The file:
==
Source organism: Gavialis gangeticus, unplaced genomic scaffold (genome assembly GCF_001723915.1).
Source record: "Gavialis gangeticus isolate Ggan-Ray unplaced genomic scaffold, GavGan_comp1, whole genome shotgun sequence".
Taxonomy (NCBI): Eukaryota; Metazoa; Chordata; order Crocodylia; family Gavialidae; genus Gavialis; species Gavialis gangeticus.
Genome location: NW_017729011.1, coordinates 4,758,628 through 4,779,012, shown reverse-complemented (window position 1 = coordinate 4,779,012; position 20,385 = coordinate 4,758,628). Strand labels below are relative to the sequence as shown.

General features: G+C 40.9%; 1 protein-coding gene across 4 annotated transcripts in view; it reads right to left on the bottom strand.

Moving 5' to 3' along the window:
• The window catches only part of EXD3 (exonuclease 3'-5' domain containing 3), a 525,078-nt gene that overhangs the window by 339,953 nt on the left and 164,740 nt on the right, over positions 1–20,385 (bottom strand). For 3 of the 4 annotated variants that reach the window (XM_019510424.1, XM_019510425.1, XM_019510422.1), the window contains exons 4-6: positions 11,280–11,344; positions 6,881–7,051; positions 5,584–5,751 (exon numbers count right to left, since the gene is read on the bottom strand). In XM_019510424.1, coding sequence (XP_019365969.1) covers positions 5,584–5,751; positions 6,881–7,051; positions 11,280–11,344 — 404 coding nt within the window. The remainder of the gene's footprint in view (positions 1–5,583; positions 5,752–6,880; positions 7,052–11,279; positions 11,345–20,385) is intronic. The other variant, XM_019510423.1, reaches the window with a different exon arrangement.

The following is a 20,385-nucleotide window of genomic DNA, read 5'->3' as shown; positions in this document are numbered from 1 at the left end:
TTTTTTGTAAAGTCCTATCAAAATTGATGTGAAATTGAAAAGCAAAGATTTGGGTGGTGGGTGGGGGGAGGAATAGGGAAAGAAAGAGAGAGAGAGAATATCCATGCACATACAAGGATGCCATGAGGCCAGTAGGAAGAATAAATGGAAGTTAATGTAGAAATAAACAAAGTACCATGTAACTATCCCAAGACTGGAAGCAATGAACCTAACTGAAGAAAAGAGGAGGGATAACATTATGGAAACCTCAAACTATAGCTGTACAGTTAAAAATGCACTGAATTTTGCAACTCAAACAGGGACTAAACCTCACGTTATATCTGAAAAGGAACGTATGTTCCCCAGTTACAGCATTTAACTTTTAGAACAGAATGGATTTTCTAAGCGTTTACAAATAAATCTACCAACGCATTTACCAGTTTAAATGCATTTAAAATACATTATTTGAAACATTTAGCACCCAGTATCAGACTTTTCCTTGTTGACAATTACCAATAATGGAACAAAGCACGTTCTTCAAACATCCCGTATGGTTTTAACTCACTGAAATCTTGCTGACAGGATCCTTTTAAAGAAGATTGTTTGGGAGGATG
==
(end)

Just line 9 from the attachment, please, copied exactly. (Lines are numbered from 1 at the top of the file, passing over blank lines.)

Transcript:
TTTTTTGTAAAGTCCTATCAAAATTGATGTGAAATTGAAAAGCAAAGATTTGGGTGGTGGGTGGGGGGAGGAATAGGGAAAGAAAGAGAGAGAGAGAATATCCATGCACATACAAGGATGCCATGAGGCCAGTAGGAAGAATAAATGGAAGTTAATGTAGAAATAAACAAAGTACCATGTAACTATCCCAAGACTGGAAGCAATGAACCTAACTGAAGAAAAGAGGAGGGATAACATTATGGAAACCTCAAACTATAGCTGTACAGTTAAAAATGCACTGAATTTTGCAACTCAAACAGGGACTAAACCTCACGTTATATCTGAAAAGGAACGTATGTTCCCCAGTTACAGCATTTAACTTTTAGAACAGAATGGATTTTCTAAGCGTTTACAAATAAATCTACCAACGCATTTACCAGTTTAAATGCATTTAAAATACATTATTTGAAACATTTAGCACCCAGTATCAGACTTTTCCTTGTTGACAATTACCAATAATGGAACAAAGCACGTTCTTCAAACATCCCGTATGGTTTTAACTCACTGAAATCTTGCTGACAGGATCCTTTTAAAGAAGATTGTTTGGGAGGATG